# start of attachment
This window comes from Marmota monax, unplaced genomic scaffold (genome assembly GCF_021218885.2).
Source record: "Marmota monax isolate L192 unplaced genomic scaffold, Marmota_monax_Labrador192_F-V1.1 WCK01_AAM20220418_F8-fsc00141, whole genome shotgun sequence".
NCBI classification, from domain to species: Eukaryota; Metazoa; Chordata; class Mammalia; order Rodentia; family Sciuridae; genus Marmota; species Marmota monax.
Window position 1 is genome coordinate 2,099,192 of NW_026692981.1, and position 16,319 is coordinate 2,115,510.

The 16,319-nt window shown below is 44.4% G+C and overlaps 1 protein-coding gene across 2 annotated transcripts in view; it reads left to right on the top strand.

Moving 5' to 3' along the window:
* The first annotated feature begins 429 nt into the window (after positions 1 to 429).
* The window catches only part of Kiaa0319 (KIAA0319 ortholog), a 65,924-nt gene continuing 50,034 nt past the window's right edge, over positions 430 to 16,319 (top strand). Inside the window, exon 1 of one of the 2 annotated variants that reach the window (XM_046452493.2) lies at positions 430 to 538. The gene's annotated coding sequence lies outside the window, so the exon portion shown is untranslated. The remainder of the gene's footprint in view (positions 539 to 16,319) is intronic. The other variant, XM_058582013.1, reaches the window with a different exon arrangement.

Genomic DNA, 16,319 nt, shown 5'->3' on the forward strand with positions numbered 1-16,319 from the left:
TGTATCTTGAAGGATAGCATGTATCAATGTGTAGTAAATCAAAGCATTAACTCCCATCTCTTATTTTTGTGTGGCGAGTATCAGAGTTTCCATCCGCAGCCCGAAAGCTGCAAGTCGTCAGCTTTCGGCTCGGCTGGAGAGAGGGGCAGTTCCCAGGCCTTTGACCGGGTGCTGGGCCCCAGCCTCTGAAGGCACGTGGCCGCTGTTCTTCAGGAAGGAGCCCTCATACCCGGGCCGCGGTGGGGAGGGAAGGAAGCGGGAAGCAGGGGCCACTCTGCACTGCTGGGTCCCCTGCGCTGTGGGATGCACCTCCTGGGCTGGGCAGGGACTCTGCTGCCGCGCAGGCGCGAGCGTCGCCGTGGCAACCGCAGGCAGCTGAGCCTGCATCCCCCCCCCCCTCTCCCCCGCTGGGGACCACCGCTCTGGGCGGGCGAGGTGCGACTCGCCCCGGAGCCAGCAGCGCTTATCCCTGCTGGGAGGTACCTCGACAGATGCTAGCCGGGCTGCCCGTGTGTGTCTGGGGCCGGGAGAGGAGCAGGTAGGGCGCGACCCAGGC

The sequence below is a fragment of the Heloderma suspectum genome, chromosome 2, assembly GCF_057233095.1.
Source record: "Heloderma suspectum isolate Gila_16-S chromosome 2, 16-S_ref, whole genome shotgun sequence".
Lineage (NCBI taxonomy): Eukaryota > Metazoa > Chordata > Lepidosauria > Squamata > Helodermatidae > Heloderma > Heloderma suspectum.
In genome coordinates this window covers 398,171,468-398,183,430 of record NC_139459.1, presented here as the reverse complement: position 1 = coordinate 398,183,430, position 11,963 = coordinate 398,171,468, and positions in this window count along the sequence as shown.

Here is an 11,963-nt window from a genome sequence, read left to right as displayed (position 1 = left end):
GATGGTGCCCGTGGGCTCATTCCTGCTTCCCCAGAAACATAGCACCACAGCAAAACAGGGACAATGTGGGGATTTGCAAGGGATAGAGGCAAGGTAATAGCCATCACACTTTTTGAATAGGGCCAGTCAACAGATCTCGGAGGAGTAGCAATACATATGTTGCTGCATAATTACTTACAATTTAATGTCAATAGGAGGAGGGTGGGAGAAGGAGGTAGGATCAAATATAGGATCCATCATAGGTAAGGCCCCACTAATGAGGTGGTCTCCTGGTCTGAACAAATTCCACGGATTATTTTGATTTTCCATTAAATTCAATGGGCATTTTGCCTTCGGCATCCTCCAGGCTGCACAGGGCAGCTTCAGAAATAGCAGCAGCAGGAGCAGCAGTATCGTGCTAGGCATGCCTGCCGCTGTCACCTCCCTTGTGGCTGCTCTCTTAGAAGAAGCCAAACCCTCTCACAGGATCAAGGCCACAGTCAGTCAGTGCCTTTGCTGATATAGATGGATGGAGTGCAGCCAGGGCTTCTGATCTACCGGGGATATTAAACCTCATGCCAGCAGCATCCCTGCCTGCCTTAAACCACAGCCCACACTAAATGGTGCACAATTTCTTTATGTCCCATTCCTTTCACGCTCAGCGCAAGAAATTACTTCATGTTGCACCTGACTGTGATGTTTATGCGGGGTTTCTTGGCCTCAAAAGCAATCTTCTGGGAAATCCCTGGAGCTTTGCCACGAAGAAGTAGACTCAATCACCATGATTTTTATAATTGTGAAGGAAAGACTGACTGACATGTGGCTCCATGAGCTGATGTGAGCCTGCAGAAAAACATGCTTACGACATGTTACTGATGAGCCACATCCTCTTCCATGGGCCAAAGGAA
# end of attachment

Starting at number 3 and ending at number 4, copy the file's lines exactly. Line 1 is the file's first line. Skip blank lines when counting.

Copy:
NCBI classification, from domain to species: Eukaryota; Metazoa; Chordata; class Mammalia; order Rodentia; family Sciuridae; genus Marmota; species Marmota monax.
Window position 1 is genome coordinate 2,099,192 of NW_026692981.1, and position 16,319 is coordinate 2,115,510.